The SAPS has admitted providing an internal guideline to its members on how to proceed regarding the use and possession of dagga following last week's groundbreaking ruling by the Constitutional Court.
Lieutenant-General Khehla Sitole has instructed the Hawks, all police section heads and commanders of the police training academy not to arrest anyone for the private use, cultivation or possession of cannabis, the Mail & Guardian reported on Wednesday.
The Constitutional Court last week declared invalid provisions of the Drugs and Drug Trafficking Act which prohibited the private possession use and cultivation of cannabis.
Netwerk24 reported that police in Limpopo have distanced themselves from an alleged official document which set the limit on how much cannabis can be cultivated or possessed privately at 3kg.
The Mail & Guardian said it had seen a directive – which had also been published on the website of the "Dagga Couple", Julian Stobbs and Myrtle Clarke, who had launched the court action – which had been sent to all police commanders and division heads at the Hawks. In the directive, the police are advised to immediately cease the arrest of people found in possession of cannabis while Parliament decides on the amount an individual may carry.
However, Sitole reminded police that the use of cannabis in a public place is still illegal.
On www.daggacouple.co.za, Stobbs and Clarke wrote: "This (3kg) figure was verified by their media officer live on the #HotboxShow, a weekly cannabis culture magazine show on YouTube. The document was sent to a number of police stations and social media pages were abuzz with the 3kg possession news.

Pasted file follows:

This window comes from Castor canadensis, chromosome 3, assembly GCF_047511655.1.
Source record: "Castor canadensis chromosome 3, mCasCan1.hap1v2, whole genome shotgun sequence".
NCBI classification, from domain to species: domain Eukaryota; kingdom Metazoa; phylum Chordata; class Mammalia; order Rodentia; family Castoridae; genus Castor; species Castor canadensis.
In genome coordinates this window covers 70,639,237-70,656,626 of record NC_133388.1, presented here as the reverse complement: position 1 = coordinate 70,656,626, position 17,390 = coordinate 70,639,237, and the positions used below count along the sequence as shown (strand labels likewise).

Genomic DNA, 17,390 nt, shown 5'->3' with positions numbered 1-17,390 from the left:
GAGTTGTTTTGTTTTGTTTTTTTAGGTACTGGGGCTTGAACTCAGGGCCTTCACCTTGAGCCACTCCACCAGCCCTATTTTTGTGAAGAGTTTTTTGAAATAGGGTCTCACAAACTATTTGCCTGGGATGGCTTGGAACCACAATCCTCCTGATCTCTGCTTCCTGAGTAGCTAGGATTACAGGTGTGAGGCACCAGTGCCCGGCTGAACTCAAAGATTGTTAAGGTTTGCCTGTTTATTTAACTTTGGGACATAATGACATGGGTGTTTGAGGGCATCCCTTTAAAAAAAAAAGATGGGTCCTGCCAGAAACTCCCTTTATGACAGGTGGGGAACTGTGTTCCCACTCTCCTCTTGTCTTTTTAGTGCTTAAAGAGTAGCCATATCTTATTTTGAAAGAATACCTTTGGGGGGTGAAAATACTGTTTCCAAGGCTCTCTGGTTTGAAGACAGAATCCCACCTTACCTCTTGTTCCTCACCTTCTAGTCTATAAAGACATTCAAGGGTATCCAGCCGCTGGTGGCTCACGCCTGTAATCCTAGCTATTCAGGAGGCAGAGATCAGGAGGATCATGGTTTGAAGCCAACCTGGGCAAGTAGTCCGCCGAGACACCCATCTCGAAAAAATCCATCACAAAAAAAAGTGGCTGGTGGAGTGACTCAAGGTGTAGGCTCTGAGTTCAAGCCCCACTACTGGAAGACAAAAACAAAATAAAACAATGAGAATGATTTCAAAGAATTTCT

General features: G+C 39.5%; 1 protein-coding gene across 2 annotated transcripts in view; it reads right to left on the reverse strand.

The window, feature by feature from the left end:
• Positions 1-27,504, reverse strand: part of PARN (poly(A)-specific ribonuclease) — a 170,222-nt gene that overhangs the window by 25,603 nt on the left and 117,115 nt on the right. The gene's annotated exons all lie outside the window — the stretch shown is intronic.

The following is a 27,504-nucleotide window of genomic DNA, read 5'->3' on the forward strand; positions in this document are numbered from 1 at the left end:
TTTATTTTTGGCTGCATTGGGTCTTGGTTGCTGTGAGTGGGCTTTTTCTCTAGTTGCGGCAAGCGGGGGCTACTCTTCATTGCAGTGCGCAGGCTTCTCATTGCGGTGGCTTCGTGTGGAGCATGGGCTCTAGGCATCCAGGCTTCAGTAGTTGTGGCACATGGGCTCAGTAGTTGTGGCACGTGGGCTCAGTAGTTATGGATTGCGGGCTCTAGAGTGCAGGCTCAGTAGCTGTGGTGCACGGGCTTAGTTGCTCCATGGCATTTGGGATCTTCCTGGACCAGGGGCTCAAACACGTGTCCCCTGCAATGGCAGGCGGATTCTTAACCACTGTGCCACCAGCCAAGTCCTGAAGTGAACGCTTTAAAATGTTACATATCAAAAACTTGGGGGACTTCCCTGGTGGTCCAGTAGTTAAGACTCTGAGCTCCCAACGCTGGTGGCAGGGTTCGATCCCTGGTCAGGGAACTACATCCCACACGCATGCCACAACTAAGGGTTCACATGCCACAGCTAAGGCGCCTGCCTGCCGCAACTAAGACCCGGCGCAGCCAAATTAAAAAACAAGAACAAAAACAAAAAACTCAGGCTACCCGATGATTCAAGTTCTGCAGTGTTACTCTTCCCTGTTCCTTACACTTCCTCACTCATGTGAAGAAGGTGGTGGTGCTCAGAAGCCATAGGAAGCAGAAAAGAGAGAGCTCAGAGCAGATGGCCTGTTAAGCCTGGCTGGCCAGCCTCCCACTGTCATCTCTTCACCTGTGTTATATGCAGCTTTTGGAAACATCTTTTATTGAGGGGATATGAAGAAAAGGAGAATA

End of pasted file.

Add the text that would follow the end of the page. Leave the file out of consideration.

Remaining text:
"Some individuals rang their local police to be told the document was regarded as legit. It seemed like we’d all woken up in the promised land for a day or two.
"Now, a week since the judgment was read and the police did a 180 on the 3kg figure, a SAPS National Directive has been circulated to police stations and prosecutors countrywide. It plainly states that the use and cultivation of dagga at home is legal."
In last week’s judgment, Deputy Chief Justice Raymond Zondo ordered that if an officer is unsure whether the cannabis found on a person is for private or commercial use, the officer should rather not carry out an arrest.
Officers are advised to “take into account all the relevant circumstances of a particular situation” before deciding whether or not to arrest.
“If it can be said that there is reasonable suspicion that a person has committed an offence in terms of the relevant legislation, or poses a flight risk (the police should arrest them),” Sitole wrote.
“(Police) should rather register a criminal case docket and ensure that the suspect is brought to court by means of a summons or written notice."